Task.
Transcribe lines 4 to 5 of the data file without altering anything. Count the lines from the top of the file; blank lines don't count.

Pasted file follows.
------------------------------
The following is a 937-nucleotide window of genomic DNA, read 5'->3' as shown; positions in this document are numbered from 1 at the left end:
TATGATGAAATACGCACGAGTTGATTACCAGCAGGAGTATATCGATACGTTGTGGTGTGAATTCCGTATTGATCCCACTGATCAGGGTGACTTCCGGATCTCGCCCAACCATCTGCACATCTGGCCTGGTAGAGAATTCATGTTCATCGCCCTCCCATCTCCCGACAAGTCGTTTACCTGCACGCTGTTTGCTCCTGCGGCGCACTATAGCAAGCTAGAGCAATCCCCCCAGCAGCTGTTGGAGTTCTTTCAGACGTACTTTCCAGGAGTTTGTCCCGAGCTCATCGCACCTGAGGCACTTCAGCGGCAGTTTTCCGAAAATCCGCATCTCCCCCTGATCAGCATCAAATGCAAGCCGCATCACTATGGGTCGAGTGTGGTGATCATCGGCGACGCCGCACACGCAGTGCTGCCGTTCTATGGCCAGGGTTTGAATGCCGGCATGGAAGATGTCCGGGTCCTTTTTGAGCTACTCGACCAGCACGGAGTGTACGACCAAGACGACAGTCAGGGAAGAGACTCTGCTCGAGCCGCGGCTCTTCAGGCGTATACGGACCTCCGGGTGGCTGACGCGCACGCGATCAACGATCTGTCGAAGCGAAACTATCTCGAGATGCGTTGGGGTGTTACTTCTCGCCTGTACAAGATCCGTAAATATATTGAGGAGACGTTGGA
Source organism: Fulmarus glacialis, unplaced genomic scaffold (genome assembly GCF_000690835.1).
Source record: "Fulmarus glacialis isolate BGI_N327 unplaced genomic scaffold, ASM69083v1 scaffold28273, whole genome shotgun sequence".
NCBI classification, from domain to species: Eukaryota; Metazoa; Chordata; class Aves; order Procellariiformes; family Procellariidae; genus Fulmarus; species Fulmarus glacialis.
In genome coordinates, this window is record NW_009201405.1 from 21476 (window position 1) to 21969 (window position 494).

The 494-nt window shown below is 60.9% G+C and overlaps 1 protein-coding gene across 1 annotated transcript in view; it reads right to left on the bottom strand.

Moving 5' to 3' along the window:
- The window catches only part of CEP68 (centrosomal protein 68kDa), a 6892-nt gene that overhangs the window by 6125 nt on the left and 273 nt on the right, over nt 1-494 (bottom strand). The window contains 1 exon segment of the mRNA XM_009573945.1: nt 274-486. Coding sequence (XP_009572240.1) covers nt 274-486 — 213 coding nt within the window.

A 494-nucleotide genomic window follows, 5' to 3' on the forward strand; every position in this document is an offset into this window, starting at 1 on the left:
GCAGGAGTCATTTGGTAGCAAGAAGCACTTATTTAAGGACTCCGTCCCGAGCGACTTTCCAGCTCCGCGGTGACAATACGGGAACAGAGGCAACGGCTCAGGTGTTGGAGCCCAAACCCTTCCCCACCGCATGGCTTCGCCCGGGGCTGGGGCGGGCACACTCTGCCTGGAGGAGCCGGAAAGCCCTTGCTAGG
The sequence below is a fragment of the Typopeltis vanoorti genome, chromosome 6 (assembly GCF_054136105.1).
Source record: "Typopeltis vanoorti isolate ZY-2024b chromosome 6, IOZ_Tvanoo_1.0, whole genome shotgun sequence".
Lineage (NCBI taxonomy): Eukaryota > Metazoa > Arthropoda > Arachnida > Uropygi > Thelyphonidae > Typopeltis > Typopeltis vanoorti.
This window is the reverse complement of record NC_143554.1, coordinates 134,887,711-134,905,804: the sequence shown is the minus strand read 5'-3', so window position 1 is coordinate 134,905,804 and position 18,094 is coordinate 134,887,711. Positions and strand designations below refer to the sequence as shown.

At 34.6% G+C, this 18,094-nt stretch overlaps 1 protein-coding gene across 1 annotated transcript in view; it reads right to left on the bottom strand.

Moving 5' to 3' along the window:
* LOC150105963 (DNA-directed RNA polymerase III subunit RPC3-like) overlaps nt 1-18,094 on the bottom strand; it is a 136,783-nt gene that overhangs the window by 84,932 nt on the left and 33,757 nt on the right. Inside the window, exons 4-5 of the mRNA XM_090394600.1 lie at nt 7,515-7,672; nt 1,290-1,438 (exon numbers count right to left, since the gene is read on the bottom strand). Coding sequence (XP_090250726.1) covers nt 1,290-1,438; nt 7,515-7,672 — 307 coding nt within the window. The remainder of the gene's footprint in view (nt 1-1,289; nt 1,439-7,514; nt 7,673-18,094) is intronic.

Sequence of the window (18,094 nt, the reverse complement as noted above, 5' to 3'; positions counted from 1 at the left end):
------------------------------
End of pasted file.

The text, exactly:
Source record: "Fulmarus glacialis isolate BGI_N327 unplaced genomic scaffold, ASM69083v1 scaffold28273, whole genome shotgun sequence".
NCBI classification, from domain to species: Eukaryota; Metazoa; Chordata; class Aves; order Procellariiformes; family Procellariidae; genus Fulmarus; species Fulmarus glacialis.